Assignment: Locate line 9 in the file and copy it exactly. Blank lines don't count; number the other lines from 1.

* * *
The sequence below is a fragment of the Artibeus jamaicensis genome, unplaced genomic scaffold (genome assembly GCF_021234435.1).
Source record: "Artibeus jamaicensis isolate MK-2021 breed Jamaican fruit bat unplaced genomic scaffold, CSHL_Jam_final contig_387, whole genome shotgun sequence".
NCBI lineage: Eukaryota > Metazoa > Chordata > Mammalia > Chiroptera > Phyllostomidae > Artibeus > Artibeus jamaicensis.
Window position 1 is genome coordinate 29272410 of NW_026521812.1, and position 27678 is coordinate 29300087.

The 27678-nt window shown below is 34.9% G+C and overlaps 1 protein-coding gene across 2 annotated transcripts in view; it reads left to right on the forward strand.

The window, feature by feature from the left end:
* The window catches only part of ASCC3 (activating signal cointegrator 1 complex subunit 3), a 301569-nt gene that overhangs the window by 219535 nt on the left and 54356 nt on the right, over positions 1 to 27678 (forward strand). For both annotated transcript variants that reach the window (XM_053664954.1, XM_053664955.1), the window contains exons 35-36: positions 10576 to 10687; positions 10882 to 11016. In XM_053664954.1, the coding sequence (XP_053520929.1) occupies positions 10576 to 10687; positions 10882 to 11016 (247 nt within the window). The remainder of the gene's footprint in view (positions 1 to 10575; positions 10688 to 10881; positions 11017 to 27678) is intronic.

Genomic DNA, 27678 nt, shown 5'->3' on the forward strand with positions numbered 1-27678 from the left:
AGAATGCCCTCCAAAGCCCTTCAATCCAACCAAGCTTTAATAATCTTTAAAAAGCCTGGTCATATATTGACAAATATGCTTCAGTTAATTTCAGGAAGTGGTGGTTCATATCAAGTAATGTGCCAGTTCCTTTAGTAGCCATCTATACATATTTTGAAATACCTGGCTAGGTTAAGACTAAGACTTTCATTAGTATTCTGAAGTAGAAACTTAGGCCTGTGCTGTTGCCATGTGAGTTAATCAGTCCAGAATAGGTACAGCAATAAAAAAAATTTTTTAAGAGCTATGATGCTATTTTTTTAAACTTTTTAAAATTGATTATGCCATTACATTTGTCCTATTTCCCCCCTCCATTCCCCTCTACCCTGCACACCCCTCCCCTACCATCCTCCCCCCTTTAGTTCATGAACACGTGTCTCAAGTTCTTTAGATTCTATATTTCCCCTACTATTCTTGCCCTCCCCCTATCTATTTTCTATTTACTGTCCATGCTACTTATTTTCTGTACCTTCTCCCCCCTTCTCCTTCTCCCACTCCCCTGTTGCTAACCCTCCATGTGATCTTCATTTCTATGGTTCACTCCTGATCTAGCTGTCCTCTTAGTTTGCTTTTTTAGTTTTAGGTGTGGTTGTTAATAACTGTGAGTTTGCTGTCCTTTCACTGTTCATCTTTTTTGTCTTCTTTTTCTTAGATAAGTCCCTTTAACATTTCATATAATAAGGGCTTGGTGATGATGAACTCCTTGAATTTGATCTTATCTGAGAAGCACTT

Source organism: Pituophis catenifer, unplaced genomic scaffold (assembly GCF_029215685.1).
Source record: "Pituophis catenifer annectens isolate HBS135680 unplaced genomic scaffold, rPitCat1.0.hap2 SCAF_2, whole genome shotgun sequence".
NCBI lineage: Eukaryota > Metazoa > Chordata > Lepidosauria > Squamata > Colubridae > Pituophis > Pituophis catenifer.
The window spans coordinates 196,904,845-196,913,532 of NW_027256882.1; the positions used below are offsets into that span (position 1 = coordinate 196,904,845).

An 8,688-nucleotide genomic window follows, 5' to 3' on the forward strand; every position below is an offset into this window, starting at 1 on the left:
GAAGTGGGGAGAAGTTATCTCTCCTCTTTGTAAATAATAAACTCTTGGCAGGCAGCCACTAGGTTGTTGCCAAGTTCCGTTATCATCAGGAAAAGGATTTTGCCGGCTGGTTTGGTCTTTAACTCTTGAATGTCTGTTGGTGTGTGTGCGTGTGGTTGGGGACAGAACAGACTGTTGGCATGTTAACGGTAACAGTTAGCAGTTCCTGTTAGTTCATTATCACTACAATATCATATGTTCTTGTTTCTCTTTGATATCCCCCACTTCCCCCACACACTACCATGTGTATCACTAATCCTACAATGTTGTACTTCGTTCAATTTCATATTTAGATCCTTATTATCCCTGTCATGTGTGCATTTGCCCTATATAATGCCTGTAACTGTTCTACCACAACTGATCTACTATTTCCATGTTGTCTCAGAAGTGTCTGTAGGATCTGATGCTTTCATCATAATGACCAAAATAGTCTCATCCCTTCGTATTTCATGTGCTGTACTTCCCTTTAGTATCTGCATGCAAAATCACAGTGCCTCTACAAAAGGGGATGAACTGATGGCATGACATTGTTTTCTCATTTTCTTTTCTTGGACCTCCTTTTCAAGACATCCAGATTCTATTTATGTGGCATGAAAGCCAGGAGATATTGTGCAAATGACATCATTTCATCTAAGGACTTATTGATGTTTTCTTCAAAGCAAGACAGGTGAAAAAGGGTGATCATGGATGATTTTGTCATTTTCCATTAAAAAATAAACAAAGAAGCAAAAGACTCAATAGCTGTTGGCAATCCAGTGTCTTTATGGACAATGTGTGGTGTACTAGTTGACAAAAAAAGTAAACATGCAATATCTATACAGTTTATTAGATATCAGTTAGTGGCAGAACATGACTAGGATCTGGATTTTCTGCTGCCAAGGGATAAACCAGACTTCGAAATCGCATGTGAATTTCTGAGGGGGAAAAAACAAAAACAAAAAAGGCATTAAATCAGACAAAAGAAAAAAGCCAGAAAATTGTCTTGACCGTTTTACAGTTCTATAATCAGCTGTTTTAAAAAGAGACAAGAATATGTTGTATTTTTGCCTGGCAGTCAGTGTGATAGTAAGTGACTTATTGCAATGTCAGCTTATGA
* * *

AGAATGCCCTCCAAAGCCCTTCAATCCAACCAAGCTTTAATAATCTTTAAAAAGCCTGGTCATATATTGACAAATATGCTTCAGTTAATTTCAGGAAGTGGTGGTTCATATCAAGTAATGTGCCAGTTCCTTTAGTAGCCATCTATACATATTTTGAAATACCTGGCTAGGTTAAGACTAAGACTTTCATTAGTATTCTGAAGTAGAAACTTAGGCCTGTGCTGTTGCCATGTGAGTTAATCAGTCCAGAATAGGTACAGCAATAAAAAAAATTTTTTAAGAGCTATGATGCTATTTTTTTAAACTTTTTAAAATTGATTATGCCATTACATTTGTCCTATTTCCCCCCTCCATTCCCCTCTACCCTGCACACCCCTCCCCTACCATCCTCCCCCCTTTAGTTCATGAACACGTGTCTCAAGTTCTTTAGATTCTATATTTCCCCTACTATTCTTGCCCTCCCCCTATCTATTTTCTATTTACTGTCCATGCTACTTATTTTCTGTACCTTCTCCCCCCTTCTCCTTCTCCCACTCCCCTGTTGCTAACCCTCCATGTGATCTTCATTTCTATGGTTCACTCCTGATCTAGCTGTCCTCTTAGTTTGCTTTTTTAGTTTTAGGTGTGGTTGTTAATAACTGTGAGTTTGCTGTCCTTTCACTGTTCATCTTTTTTGTCTTCTTTTTCTTAGATAAGTCCCTTTAACATTTCATATAATAAGGGCTTGGTGATGATGAACTCCTTGAATTTGATCTTATCTGAGAAGCACTT